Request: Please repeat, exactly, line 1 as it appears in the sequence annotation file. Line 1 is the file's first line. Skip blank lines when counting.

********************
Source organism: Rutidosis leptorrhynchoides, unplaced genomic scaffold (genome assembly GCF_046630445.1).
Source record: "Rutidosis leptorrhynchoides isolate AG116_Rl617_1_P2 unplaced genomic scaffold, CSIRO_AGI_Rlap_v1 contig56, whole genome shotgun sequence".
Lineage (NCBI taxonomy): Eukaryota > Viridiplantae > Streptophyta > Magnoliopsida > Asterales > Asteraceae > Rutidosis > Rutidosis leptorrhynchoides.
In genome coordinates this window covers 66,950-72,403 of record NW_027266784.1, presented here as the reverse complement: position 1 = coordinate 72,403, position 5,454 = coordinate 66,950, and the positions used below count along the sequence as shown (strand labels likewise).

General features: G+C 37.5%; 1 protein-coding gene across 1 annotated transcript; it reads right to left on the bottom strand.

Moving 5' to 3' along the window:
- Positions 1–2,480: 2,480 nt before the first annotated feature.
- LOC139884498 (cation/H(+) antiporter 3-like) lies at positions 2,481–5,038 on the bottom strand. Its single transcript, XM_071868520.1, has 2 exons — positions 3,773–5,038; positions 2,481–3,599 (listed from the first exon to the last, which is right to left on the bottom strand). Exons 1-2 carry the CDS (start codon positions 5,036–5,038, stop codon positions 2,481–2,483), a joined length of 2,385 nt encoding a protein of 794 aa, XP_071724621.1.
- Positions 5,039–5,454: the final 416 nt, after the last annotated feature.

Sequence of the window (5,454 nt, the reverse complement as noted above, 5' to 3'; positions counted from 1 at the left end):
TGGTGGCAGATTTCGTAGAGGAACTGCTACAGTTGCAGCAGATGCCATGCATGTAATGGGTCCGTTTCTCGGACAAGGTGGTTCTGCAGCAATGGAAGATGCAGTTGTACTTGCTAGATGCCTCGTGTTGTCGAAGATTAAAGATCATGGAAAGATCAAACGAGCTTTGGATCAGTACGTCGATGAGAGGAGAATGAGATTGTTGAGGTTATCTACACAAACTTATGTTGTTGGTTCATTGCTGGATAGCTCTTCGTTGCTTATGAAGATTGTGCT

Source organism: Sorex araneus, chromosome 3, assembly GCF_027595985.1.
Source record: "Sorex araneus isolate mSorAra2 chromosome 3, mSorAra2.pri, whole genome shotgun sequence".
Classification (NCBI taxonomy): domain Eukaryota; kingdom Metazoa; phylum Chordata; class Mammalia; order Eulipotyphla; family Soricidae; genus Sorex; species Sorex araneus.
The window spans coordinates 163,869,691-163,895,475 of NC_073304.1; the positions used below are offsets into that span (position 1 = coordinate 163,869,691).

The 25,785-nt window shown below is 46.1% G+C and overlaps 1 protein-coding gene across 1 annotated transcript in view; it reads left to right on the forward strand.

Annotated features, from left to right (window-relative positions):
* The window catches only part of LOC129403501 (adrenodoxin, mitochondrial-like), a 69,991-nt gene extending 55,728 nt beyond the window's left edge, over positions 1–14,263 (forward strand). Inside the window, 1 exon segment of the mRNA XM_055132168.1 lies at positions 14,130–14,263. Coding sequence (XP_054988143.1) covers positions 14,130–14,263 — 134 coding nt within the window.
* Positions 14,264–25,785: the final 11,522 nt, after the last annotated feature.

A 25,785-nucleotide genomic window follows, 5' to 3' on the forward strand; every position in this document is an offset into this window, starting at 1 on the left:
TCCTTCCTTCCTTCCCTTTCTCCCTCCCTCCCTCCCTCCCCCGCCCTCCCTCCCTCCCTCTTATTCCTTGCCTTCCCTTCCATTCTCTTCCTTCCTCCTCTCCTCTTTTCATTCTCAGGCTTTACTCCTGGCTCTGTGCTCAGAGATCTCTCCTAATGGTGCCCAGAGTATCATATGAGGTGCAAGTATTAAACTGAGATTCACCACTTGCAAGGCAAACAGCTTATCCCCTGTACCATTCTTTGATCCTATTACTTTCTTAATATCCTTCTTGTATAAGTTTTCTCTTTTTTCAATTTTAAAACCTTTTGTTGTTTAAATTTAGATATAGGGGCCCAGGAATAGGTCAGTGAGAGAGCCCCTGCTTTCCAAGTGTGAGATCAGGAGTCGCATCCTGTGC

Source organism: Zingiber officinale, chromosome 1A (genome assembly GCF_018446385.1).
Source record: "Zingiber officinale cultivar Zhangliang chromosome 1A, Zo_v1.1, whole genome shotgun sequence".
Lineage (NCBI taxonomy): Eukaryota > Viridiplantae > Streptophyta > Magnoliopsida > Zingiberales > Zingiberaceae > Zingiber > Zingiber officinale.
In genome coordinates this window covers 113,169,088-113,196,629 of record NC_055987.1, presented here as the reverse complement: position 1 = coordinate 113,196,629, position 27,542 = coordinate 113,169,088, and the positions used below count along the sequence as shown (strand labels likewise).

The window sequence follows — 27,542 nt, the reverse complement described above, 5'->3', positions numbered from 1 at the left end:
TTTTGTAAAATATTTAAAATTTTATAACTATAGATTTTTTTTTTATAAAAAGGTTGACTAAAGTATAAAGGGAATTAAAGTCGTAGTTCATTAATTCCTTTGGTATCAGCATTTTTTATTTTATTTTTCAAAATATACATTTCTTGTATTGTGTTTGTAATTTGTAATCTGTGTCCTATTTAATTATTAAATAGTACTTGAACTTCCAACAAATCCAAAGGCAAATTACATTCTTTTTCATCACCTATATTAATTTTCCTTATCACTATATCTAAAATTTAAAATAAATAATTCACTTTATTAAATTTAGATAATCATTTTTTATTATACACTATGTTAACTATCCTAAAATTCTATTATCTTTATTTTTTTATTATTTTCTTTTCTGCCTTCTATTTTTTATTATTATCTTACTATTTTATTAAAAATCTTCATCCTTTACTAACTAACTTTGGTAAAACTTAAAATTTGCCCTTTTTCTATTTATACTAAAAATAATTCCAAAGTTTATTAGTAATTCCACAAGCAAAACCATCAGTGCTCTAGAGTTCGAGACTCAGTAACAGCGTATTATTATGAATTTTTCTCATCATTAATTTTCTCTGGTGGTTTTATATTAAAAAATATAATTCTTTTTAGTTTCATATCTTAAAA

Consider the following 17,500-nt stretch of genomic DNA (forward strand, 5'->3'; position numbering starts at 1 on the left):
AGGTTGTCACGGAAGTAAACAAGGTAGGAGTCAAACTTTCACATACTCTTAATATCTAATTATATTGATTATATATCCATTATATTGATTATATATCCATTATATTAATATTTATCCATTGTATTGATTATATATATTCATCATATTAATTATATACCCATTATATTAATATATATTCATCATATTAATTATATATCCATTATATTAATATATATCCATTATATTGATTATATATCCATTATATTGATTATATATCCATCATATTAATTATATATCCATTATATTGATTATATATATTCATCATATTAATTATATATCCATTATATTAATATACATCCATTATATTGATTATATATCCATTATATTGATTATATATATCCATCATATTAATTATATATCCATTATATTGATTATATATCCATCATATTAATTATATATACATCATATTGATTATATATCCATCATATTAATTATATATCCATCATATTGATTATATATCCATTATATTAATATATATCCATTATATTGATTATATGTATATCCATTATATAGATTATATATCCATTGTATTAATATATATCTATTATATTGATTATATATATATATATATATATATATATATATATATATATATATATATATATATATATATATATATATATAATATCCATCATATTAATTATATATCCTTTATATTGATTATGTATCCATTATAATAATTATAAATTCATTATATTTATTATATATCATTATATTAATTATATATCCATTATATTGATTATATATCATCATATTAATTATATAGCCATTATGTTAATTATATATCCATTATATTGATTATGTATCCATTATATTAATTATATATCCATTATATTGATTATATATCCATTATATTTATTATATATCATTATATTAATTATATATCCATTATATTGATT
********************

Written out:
Source organism: Rutidosis leptorrhynchoides, unplaced genomic scaffold (genome assembly GCF_046630445.1).